Clive Behavioral Health opens — with limited initial capacity
JOE GARDYASZ Mar 11, 2021 | 2:59 pm
3 min read time618 wordsBusiness Record Insider, Health & Wellness
Central Iowans seeking inpatient or outpatient behavioral health care for themselves or a family member now have another option with the opening of Clive Behavioral Health.
The new 83,000-square-foot hospital, which officially opened Feb. 22, is a joint partnership of MercyOne and Universal Health Services. UHS, a large publicly traded health services company that operates hospitals and stand-alone clinics nationwide, will oversee the day-to-day operations and management of the new behavioral health facility.
Located at 1450 N.W. 114th St. in Clive across from the MercyOne Rehabilitation Hospital, the state-of-the-art facility will serve both children and adults in separate units of the hospital. The hospital’s one-story clinical and support services area includes a cafeteria and gymnasium for patients; a three-story unit houses inpatient wings and outpatient services.
MercyOne’s existing 34 psychiatric beds at MercyOne Des Moines Medical Center will continue to serve adults and seniors, and are now being operated as part of the MercyOne-UHS joint partnership.
As a newly launched hospital, Clive Behavioral Health must open with a limited number of inpatient behavioral health beds available — 10 — until a certification process has been completed by the Joint Commission, including a no-notice inspection of the facility. It’s anticipated that the process could take two to three months, potentially longer, before additional beds can be opened up.
Overall, every feature of the building is geared toward providing a safe and nurturing environment for patients, said Clive Behavioral Health’s chief executive, Mary Sparks Thompson.
“The design and construction is specially geared towards the needs of behavioral health patients,” Thompson said. “The colors, the furnishings are all specially designed for use in a behavioral health setting. And we try to create a warm environment as best we can with the colors and the art that we have installed so that it’s just a place of rest and recovery.”
The gymnasium, outdoor courtyards for recreation and a large dining room are each elements designed to let patients safely leave the unit setting for a change in atmosphere, Thompson said.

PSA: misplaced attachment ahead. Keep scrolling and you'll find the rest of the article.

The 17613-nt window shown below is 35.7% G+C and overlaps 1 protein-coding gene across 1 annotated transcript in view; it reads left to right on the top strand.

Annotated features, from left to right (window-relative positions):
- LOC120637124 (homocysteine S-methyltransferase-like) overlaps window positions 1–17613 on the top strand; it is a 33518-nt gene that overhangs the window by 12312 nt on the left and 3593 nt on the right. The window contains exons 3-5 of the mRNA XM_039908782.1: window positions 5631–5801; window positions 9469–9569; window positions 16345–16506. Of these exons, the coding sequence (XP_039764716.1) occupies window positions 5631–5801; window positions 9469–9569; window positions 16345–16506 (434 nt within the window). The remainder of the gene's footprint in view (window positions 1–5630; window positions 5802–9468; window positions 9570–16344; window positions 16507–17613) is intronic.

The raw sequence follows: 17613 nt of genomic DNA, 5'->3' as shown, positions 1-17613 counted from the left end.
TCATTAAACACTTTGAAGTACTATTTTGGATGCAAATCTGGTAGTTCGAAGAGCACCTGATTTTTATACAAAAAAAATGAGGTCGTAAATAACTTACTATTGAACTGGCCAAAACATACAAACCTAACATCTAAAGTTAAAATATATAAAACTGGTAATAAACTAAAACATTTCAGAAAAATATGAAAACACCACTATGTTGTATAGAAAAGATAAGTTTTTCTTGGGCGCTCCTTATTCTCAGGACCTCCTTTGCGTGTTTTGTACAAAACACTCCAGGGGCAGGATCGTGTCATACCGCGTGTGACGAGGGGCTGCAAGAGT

The hospital is currently staffed with about 60 employees, including three psychiatrists who have been hired, along with a complement of direct care workers, therapists, nurses, social workers, dietary staff and housekeeping.
“We had a lot of interest in the facility from those direct care staff,” she said. “And I feel very optimistic now as we ramp up that we can continue that pace. I think what we’re finding is applicants are seeking us out — they are excited about a unique stand-alone behavioral health facility.”
Outpatient services will follow once the inpatient units have gotten established, Thompson said. “Our first priority is to establish excellence in our inpatient services. So we will have a gradual ramping up as we develop all of our processes and systems and get our staff well-trained so that we’re sure we’ve got the safest, best care,” she said. Then after that we’ll be looking at adding our outpatient services over time.”
The building has a separate outpatient entrance, where children and adolescent outpatient services will be offered. Adult substance abuse behavioral health programming will be offered downtown at the MercyOne campus. Additional outpatient services under consideration for the future include electro convulsive therapy and possibly transcranial magnetic stimulation therapy and ketamine treatments.
“So we’ll be looking at all the different interventional psychiatry applications in the outpatient setting for the future,” Thompson said. “And so as we get our hospital built up and add capacity and start bringing on our outpatient services and we’ll probably pause to take a look at the market, to see what services are most in demand in the community. And then we look to try to build services around that.”